Not one but two dismal batting performances in the same match. The nadir of a shambolic tour to the land of the long white cloud in 1983 was the 2nd Test at Christchurch, where after New Zealand made 307 in their 1st innings, England were shot for 82 and 93, following on, to lose by an innings. Richard Hadlee had match figures of 8 for 44.
7. 162 all out, 2nd innings, vs New Zealand, 4th Test, The Oval, August 19-22 1999
In this fourth and deciding Test of the series, England suffered the ignominy of defeat against a New Zealand side that had previously been ranked the worst team in Test cricket. Chasing 245 to win, England slumped from 123 for 2 to 162 all out to replace the Kiwis at the bottom of the rankings. Fortunately, Nasser Hussain recovered from this inauspicious start to his captaincy to help forge a more resilient England side in tandem with Duncan Fletcher.
8. 203 all out, 1st innings, vs South Africa, 2nd Test, Headingley, 18-21 July 2008
Only one year ago at the same venue as yesterday’s sorry performance, England were shot out for 203 by a South African side that had just had to save the 1st Test at Lords. England, who had brought the hitherto unknown Darren Pattinson in for Paul Collingwood, were blown away in 52.3 overs. South Africa responded with 522 and England eventually lost by ten wickets. This defeat and another one in the following Test at Edgbaston led to the resignation of Ashes hero Michael Vaughan as skipper.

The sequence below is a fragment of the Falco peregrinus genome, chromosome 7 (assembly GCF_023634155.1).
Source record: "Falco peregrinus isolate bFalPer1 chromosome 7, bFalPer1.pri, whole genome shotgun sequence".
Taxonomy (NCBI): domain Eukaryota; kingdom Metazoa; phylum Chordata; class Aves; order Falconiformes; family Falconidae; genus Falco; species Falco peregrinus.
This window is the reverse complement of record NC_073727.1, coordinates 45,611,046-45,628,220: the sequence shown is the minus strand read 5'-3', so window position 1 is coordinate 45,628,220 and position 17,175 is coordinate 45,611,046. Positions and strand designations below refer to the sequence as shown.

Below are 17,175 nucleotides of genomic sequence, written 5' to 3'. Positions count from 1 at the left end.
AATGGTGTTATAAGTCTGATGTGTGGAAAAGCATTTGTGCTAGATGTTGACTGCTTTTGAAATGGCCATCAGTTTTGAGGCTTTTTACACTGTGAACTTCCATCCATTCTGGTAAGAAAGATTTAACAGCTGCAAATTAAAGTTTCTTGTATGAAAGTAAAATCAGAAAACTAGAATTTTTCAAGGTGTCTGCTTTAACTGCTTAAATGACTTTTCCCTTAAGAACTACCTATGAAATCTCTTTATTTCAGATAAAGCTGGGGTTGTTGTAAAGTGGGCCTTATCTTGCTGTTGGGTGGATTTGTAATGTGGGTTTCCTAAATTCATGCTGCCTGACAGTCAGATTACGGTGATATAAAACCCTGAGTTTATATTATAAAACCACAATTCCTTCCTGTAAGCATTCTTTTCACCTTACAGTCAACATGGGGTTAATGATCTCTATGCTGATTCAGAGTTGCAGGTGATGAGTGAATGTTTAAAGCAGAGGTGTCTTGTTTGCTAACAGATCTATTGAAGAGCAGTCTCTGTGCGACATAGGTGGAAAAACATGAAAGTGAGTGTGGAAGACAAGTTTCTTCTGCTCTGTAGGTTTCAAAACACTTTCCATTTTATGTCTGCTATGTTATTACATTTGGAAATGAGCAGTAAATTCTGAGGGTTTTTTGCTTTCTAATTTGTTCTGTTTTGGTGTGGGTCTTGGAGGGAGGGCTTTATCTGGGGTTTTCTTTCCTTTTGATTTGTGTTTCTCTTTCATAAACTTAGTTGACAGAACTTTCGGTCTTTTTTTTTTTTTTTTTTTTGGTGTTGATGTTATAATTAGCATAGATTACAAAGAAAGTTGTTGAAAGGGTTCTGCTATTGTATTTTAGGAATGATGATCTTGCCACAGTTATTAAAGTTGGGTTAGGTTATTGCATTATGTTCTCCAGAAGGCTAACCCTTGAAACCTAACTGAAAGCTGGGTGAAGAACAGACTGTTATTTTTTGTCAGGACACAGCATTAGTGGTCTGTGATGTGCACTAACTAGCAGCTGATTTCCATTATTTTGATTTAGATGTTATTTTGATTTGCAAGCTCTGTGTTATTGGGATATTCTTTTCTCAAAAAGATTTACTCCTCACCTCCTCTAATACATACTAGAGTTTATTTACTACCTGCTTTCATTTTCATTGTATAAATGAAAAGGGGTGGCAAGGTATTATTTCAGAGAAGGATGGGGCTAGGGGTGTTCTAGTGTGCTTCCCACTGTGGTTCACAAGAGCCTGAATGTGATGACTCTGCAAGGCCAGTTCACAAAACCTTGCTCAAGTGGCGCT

9. 155 all out, 1st innings, vs Australia, 1st Test, Lords, 21-24 July 2005
After bowling the Aussies out for 190, with Stephen Harmison taking 5 for 43, England collapsed to 21 for 5 thanks to their nemesis Glenn McGrath. Although the Aussies went on to win this battle by 239 runs, England won the war, the adulation, the Trafalgar Square celebrations and their MBEs. So, despite the humiliation yesterday and the defeat that is likely to ensue, can England repeat their recovery of 2005 and regain the Ashes at The Oval?
10. 102 all out, 1st innings, vs Australia, 4th Test, 7 August 2009
Or could this be the day that England lost the chance to regain the Ashes? Fears that in the absence of Kevin Pietersen, the England batting was totally reliant on Andrew Strauss came to pass. With Stuart Broad batting too high at number seven in the absence of Andrew Flintoff, and the selectors continuing to rely on an out of depth Ravi Bopara, at number three, Australia roared back into the series. The end of this story waits to be written.
It’s not all doom and gloom though, England have recovered from inept batting displays before. It may be clutching at straws, but solace can be found if we go back to the Boxing Day Test in Durban of 2004. England were shot out for 139 and South Africa replied with 332, a 1st innings lead of 193. In their 2nd innings, England scored 570 for 7 declared, with Marcus Trescothick (132) and Andrew Strauss (136) putting on 273 for the 1st wicket. This turnaround nearly resulted in an England win with South Africa struggling to 290 for 8, chasing 378, when the game ended.
Alternatively, we can always hope that the English weather could play a part. In 1997, with McGrath taking 8 for 38, England were shot out for 77 in their 1st innings in the 2nd Test at Lords. Luckily, for the home side, the weather then played a decisive part and the game meandered to a draw.
After yesterday, it may seem unlikely, but we can only hope for shades of Headingley 1981 and reincarnations of Botham and Willis!